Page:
'Interact with' can mean a couple of things.
The reason why a program, started at the command-line, exits when the terminal ends, is because the shell, when it exits, sends that process a HUP signal (see documentation for
kill(1) for some introduction; HUP, by the way, is short for 'hang up', and originally indicated that the user had hung up the modem/telephone). The default response to a HUP signal is that a process is terminated – that is, the invoked program exits.
The details are slightly more fiddly, but this is the general intuition.
nohup command tells the shell to start the program, and to do so in a way that this HUP signal is ignored. That is, the program keeps going after the invoking terminal exits.
You can still interact with this program by sending it signals (see
kill(1) again), but this is a very limited sort of interaction, and depends on your program being written to do sensible things when it receives those signals (signals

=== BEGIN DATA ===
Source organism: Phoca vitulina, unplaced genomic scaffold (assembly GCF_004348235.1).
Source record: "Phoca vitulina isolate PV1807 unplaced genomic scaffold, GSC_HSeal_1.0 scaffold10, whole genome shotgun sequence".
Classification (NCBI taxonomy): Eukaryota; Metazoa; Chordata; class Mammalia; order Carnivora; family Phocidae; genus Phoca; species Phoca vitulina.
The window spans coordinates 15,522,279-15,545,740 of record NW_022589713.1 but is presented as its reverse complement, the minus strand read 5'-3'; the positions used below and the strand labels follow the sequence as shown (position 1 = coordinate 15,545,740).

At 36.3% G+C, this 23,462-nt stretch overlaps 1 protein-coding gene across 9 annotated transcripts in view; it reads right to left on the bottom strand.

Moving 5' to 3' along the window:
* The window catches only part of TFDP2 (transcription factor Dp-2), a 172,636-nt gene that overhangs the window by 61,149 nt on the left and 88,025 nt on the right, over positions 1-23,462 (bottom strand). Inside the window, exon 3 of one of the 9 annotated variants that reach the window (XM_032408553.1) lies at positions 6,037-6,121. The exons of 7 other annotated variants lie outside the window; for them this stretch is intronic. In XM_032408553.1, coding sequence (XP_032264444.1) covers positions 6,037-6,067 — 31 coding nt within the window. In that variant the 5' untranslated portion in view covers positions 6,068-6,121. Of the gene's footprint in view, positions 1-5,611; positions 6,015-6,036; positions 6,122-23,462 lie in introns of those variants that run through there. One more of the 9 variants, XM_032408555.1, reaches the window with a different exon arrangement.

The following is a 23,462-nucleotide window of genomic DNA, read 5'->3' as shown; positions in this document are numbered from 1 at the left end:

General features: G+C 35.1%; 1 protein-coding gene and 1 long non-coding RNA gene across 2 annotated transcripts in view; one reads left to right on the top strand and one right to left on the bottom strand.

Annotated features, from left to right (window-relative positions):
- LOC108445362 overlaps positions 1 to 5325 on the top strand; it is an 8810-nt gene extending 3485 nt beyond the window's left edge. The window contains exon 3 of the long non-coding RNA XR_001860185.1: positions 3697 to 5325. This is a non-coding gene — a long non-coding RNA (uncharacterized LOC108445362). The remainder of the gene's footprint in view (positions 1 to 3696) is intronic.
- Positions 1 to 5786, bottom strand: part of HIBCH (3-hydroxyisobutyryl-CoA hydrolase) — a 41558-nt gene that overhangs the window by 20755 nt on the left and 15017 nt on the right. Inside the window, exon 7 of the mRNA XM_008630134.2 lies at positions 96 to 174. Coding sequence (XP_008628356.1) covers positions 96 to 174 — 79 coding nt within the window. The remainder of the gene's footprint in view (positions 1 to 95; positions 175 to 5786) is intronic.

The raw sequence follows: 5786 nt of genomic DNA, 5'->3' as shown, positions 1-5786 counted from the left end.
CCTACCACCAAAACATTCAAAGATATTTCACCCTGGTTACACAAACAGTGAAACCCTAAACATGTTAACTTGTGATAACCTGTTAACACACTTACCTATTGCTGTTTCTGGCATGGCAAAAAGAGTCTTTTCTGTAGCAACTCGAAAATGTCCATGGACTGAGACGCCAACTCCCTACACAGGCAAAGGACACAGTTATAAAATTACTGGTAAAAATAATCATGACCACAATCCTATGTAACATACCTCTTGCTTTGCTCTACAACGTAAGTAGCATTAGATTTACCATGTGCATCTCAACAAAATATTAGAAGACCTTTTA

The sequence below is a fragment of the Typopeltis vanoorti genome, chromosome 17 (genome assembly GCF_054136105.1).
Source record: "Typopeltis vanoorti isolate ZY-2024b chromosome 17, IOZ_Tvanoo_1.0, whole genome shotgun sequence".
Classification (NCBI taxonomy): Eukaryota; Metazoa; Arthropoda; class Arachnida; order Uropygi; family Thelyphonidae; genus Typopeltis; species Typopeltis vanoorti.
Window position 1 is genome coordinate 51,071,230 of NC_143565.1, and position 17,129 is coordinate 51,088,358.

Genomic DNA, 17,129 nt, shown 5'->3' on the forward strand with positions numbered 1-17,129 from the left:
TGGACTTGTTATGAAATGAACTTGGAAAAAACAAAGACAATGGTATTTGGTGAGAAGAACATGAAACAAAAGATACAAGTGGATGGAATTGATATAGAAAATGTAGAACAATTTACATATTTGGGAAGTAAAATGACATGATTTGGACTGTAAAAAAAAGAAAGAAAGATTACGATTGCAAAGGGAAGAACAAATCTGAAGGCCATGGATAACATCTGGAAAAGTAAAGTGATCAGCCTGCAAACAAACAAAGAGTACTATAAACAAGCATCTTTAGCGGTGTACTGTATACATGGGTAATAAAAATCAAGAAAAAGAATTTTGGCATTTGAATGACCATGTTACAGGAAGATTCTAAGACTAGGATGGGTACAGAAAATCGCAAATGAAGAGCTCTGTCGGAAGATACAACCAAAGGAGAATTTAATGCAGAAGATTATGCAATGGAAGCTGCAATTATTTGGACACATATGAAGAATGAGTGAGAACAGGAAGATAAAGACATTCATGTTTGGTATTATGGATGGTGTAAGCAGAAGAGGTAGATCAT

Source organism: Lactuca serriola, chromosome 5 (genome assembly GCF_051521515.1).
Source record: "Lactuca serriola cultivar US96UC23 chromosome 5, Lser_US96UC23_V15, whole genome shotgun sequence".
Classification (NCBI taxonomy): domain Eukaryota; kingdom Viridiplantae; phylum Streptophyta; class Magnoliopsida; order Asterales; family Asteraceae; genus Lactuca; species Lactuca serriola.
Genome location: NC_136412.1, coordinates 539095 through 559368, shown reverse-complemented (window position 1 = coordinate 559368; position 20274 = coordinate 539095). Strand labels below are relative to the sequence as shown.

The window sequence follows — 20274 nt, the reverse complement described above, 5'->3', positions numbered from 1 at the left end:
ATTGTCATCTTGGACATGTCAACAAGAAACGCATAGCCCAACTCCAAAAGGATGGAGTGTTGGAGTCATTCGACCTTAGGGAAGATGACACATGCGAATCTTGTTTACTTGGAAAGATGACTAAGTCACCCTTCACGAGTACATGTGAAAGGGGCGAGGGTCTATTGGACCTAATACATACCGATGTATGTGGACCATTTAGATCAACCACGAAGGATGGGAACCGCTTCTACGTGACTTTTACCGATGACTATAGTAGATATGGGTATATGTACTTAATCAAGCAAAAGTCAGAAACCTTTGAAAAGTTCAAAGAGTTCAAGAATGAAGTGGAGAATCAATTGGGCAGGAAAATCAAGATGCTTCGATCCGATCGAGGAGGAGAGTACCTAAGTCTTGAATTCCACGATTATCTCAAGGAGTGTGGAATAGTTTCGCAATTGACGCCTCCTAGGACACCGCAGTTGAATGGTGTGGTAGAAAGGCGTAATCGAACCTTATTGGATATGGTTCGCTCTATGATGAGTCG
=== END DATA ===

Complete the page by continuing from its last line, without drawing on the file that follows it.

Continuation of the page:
USR2 are useful things to trap, if you're into that sort of thing). Alternatively, you can interact via named pipes, or semaphores, or other bits of inter-process communication (IPC). That gets fiddly pretty quickly.
I suspect what you're after, though, is being able to reattach a terminal to the process. That's a rather more complicated process, and applications like
screen do suitably complicated things behind the scenes to make that happen.
nohup thing is a sort of quick-and-dirty daemonisation. The
daemon(3) function does the daemonisation 'properly', doing various bits of tidy-up as described in YePhIcK's answer, to comprehensively break the link with the process/terminal that invoked it. You can interact with that daemonised process with the same IPC tools as above, but not straightforwardly with a terminal.